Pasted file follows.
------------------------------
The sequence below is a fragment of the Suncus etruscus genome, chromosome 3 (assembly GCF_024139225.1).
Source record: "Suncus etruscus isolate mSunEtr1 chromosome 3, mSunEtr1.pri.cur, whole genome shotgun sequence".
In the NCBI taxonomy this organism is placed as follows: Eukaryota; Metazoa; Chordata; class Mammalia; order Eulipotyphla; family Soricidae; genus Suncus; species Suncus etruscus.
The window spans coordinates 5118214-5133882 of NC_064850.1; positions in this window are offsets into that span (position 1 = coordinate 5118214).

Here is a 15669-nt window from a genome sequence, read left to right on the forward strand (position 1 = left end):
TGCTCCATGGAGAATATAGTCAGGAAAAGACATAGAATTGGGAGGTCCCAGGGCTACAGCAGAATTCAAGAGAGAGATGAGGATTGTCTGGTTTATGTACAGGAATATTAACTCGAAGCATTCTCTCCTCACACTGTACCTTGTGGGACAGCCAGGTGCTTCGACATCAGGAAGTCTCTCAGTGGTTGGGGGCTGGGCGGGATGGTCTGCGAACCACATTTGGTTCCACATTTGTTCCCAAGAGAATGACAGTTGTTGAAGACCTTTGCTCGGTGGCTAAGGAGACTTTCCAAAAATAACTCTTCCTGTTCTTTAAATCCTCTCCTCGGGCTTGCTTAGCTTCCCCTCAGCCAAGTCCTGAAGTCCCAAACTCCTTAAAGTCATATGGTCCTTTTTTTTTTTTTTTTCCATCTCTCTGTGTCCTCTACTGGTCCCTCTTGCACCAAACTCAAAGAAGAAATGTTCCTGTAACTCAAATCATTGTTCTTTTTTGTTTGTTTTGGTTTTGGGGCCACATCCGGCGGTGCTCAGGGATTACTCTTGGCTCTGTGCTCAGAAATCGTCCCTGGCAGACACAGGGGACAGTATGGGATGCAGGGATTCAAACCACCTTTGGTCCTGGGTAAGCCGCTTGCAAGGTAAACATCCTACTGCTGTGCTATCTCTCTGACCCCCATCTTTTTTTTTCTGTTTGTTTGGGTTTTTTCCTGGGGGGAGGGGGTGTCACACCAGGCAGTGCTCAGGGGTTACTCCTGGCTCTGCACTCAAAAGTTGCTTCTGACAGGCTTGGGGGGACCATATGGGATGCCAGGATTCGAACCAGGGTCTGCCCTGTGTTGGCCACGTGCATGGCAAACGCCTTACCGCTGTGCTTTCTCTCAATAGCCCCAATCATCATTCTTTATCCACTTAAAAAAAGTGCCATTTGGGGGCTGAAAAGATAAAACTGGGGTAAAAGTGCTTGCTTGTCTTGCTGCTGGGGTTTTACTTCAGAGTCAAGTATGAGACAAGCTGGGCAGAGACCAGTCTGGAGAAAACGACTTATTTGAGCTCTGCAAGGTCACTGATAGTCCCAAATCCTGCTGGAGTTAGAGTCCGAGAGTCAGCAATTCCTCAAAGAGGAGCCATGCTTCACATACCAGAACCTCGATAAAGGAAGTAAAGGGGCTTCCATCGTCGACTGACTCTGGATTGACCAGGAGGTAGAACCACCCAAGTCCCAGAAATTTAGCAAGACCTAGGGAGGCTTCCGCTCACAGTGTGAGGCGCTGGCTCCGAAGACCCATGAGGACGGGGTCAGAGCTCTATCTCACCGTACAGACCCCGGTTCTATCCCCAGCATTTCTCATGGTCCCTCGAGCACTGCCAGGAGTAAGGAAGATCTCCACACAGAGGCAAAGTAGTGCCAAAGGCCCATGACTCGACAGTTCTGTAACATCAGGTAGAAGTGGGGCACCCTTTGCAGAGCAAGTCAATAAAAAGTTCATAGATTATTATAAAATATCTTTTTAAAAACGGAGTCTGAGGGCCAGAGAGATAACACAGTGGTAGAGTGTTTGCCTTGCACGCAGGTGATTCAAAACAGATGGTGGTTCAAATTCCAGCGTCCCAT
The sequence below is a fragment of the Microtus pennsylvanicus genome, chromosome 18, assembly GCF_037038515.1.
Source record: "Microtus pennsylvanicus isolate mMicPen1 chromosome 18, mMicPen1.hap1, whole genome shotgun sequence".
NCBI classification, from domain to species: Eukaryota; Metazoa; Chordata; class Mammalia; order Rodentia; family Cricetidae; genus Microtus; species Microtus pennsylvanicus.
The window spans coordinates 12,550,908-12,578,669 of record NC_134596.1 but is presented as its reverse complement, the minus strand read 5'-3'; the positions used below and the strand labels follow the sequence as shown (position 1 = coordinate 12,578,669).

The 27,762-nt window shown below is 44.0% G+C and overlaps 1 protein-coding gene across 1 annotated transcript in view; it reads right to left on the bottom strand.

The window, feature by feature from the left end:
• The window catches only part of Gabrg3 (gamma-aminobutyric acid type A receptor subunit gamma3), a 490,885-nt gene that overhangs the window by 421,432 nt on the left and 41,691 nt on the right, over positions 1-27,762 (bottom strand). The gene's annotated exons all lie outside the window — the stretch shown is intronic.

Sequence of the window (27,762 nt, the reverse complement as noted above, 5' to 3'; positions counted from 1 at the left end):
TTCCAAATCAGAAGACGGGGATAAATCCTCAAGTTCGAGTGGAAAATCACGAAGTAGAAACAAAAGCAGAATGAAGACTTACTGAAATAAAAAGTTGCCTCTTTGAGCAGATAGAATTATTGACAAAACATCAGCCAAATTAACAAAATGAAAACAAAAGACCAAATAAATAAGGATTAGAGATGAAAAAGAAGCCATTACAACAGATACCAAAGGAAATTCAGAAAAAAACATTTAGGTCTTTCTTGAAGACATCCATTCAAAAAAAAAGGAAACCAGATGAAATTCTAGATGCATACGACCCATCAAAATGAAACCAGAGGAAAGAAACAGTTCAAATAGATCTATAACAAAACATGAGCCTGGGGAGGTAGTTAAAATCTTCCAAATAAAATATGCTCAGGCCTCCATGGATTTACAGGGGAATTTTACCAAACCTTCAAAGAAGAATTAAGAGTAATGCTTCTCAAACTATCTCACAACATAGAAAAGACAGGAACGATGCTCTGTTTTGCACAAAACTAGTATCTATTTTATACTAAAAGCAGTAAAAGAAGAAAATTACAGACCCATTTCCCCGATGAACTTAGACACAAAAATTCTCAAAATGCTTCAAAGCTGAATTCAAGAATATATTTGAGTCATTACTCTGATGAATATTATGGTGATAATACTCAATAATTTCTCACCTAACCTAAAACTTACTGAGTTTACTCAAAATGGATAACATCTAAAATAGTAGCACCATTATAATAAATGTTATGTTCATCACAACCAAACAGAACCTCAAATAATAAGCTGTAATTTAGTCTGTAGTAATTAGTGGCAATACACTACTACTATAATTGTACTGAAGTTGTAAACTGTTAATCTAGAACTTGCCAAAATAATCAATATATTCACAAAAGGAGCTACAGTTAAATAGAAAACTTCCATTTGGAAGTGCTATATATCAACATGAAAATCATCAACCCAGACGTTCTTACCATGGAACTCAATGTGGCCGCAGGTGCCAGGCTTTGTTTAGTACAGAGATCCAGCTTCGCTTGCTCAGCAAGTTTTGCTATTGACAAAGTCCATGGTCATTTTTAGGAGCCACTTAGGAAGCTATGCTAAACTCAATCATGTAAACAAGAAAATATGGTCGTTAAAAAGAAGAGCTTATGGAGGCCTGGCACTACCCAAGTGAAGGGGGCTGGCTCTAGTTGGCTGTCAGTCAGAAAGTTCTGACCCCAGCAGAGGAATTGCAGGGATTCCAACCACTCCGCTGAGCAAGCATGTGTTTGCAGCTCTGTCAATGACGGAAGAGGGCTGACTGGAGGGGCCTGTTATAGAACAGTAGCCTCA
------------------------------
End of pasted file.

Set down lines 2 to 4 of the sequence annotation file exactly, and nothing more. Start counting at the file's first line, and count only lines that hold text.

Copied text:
Source record: "Suncus etruscus isolate mSunEtr1 chromosome 3, mSunEtr1.pri.cur, whole genome shotgun sequence".
In the NCBI taxonomy this organism is placed as follows: Eukaryota; Metazoa; Chordata; class Mammalia; order Eulipotyphla; family Soricidae; genus Suncus; species Suncus etruscus.
The window spans coordinates 5118214-5133882 of NC_064850.1; positions in this window are offsets into that span (position 1 = coordinate 5118214).